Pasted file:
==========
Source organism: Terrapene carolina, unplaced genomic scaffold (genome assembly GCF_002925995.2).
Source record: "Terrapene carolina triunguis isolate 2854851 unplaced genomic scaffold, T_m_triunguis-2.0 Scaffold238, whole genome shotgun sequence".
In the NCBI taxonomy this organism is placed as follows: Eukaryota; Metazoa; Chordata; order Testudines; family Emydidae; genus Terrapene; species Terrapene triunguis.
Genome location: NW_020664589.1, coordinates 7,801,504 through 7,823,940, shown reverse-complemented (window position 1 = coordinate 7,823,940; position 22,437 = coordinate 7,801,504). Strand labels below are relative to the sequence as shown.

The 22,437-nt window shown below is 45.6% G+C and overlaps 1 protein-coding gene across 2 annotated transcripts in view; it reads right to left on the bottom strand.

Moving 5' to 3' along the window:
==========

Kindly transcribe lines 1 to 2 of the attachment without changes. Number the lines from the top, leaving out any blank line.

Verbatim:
Source organism: Terrapene carolina, unplaced genomic scaffold (genome assembly GCF_002925995.2).
Source record: "Terrapene carolina triunguis isolate 2854851 unplaced genomic scaffold, T_m_triunguis-2.0 Scaffold238, whole genome shotgun sequence".